How about, take the bank bailout money back? That would cover a lot of this funding. Then how about getting out of the stupid war the last government go into. And then we can look at the not quite so stupid war the last government go into. And then... maybe cutting parliament; everyone already tried to hang it so the public's opinion on the subject is pretty clear.
  • by faulteh (1869228) on Sunday October 10, 2010 @05:51AM (#33850810) Homepage

    For everyone not in the UK.

    Our research and science in Australia will climb the rankings by default, making us look good, increasing investment and licensing opportunities. We'll be able to keep hiring local talent, as well as recruit from soon to be unemployed talent in the UK, at discount rates! Sure, we may have to be China's butt-buddy, but at least we won't be dumb, poor and stupid.

    Egon, this reminds me of the time you tried to drill a hole in your head....

  • by Anonymous Coward on Sunday October 10, 2010 @06:18AM (#33850880)

    Just cut the pay for all the people who got us into this situation in the first place...

    Politicians.

  • by turgid (580780) on Sunday October 10, 2010 @06:23AM (#33850894) Journal

    The UK has always been a terrible place for scientists, engineers and entrepreneurs trying to develop new technology. Just like everywhere else, we have great ideas but there is a total lack of vision when it comes to implementing them or even entertaining the idea that something may be useful in the future.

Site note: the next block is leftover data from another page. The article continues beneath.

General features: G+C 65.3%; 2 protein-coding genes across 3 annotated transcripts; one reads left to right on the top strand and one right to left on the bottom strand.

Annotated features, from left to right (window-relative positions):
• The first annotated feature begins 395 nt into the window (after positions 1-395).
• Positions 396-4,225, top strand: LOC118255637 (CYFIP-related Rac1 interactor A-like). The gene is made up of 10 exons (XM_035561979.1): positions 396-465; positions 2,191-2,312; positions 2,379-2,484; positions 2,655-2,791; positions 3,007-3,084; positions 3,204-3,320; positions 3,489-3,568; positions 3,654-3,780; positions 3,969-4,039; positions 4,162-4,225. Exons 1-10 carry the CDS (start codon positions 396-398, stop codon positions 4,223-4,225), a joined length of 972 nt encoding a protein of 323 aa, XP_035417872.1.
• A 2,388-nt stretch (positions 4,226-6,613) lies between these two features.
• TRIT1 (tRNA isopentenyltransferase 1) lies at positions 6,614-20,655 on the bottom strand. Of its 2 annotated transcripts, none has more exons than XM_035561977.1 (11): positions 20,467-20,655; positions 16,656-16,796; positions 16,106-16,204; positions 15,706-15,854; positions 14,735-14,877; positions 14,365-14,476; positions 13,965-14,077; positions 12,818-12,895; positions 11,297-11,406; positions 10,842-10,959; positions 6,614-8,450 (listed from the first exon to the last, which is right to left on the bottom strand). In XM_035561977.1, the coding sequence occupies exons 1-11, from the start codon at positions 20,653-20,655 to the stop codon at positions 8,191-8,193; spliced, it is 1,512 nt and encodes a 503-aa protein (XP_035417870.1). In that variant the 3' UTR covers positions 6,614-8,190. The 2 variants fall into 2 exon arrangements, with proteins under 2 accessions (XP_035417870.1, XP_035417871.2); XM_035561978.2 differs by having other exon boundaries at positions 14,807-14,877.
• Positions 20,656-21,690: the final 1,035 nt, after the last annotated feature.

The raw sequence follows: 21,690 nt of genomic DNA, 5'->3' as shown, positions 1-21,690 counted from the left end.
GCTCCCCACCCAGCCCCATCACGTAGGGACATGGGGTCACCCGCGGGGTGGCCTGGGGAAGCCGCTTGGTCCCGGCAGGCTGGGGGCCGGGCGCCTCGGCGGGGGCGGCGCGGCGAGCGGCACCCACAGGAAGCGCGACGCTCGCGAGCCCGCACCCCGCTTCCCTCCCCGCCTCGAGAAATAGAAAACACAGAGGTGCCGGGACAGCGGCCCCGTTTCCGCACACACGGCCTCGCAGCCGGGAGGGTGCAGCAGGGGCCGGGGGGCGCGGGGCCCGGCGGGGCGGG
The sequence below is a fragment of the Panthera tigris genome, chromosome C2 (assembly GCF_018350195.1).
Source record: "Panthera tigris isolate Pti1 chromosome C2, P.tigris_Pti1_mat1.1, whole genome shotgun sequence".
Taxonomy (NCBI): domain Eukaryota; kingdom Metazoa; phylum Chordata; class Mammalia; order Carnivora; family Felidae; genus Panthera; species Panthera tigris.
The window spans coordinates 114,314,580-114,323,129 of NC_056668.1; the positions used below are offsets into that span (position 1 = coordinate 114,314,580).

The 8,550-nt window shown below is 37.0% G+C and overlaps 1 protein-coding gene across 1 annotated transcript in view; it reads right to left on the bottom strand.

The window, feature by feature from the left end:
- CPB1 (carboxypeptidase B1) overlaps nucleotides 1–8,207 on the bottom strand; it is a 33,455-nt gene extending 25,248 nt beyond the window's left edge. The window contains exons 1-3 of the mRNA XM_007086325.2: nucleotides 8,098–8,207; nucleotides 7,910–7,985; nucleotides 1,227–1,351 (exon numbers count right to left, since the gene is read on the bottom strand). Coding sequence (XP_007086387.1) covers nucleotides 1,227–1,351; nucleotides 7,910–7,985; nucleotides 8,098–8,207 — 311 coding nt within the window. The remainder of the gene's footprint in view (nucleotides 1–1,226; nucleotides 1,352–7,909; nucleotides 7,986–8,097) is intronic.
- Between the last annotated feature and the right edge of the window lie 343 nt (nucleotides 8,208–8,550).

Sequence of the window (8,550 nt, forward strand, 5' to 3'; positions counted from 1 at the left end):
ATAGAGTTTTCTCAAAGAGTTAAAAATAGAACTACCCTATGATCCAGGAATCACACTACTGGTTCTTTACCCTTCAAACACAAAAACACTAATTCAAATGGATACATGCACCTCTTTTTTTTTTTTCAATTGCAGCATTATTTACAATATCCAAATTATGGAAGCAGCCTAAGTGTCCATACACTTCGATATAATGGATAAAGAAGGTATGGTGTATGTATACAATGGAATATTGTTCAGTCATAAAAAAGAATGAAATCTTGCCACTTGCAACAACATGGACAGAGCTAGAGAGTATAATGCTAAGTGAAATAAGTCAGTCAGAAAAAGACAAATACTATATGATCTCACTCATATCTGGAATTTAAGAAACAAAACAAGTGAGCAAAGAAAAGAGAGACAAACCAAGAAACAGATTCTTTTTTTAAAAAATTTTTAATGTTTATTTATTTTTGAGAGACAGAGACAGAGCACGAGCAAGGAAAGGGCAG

I'm really disappointed with this new government's science policy. It is very similar to a Thatcherite one from the 1980 where the government would cut back science research and development spending and "target" what was left at things that would be or might be immediately useful to industry.

    That's not science, it's corporate technology R&D. It's the sort of things that companies can and should do.

  • by Dhalka226 (559740) on Sunday October 10, 2010 @06:46AM (#33850932)

    if people and government has to take the pick between funding science or covering things like civil protection(police), medical/fire services(hospitals, doctors, ems response). It's pretty easy to tell where the cuts are going to happen first.